Originally posted on Fox Sports Wisconsin  |  Last updated 7/7/12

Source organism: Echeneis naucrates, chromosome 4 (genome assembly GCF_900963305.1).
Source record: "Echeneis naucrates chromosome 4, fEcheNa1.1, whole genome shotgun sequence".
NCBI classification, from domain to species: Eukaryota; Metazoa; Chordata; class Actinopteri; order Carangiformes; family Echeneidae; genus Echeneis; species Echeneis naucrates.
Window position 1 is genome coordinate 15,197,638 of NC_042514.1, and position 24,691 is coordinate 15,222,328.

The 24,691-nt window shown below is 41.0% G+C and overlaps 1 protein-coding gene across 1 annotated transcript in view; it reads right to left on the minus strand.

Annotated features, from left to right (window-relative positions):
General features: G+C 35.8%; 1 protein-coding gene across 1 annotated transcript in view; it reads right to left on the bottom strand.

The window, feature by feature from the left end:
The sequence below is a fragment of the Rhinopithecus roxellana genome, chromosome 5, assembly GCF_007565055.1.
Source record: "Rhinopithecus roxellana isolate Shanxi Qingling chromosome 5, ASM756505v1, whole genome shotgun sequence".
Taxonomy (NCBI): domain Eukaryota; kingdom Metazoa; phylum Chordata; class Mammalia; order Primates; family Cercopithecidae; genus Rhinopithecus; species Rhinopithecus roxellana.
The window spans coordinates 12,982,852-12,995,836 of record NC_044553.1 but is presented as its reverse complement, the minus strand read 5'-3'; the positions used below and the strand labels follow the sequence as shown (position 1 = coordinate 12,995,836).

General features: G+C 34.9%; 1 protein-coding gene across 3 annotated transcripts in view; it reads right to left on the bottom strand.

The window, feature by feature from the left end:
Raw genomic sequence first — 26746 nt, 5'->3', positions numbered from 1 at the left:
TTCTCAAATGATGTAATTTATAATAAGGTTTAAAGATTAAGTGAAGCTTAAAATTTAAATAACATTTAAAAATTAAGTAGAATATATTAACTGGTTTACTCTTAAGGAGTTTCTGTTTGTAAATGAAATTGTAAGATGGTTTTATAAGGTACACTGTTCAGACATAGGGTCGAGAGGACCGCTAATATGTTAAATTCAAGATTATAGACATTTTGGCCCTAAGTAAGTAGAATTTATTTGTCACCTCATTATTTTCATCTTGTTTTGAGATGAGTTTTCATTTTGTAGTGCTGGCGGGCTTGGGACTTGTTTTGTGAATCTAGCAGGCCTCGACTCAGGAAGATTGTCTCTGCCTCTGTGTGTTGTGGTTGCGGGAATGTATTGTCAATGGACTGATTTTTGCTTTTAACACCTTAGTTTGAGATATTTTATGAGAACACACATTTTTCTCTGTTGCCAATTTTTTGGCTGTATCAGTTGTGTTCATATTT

KOHLER, Wis. (AP) Blackwolf Run howled and showed its teeth Saturday. It still doesn't seem quite as vicious as it did in 1998. Fourteen years after the central Wisconsin course humbled the world's best female players in the U.S. Women's Open, Pete Dye's diabolical design is playing easier. In 1998, Se Ri Pak and Jenny Chuasiriporn tied for the 72-hole lead at 6-over par, with Pak winning the title in a dramatic 20-hole playoff. The cut line in the Open on Friday in its return to Blackwolf Run was only 5 over. The course is nearly 500 yards longer today but the USGA gave players a break by making the long seventh hole a par 5 instead of par 4. Despite being nearly 6,900 yards long, players negotiated it with relative ease the first two days -- including Michelle Wie on Friday with a 6-under 66. Although wind up to 20 mph and tougher pin placements led to higher scores Saturday, South Korea's Na Yeon Choi shot a 7-under 65 to take a commanding lead at 8 under. She tied the third-lowest score in U. S. Women's Open history. NBC commentator Gary Koch said Saturday there are several reasons why Blackwolf Run is playing easier. Although Koch said the rough is not as long or as thick, he believes the main difference is in the golfers and their high-tech clubs. "The equipment has gotten a lot better since 1998 and these ladies are better athletes because they work out more," he said. Koch said female players are hitting the ball so much farther that the course is playing shorter for them despite being longer. He said in Wie's round, "she hit some sort of wedge into about six of the eighteen holes. That creates scoring opportunities." Another factor is the mental toughness young players are developing due to more serious junior competition. "Certainly these young players have a lot amore high quality experience than the younger players did in 1998," Koch said. "That helps them deal with a course like this." INTERNATIONAL APPEAL: The U. S. Women's Open has golfers from so many countries that it looks at times like the United Nations. The U.S. has by far the largest contingent with 71, but women from 26 other countries are also competing at Blackwolf Run. South Korea is second with 27, Japan third with eight, Spain, Canada, Sweden have five each, and Taiwan was four. There are also golfers from countries not often associated with the sport, including Argentina, Colombia, the Netherlands, Paraguay and Thailand. China has Shanshan Feng, who in June won the LPGA Championship to become the first mainland Chinese golfer to capture a major. "The golf history is about thirty years in China and now it's about getting more and more people to play," she said.
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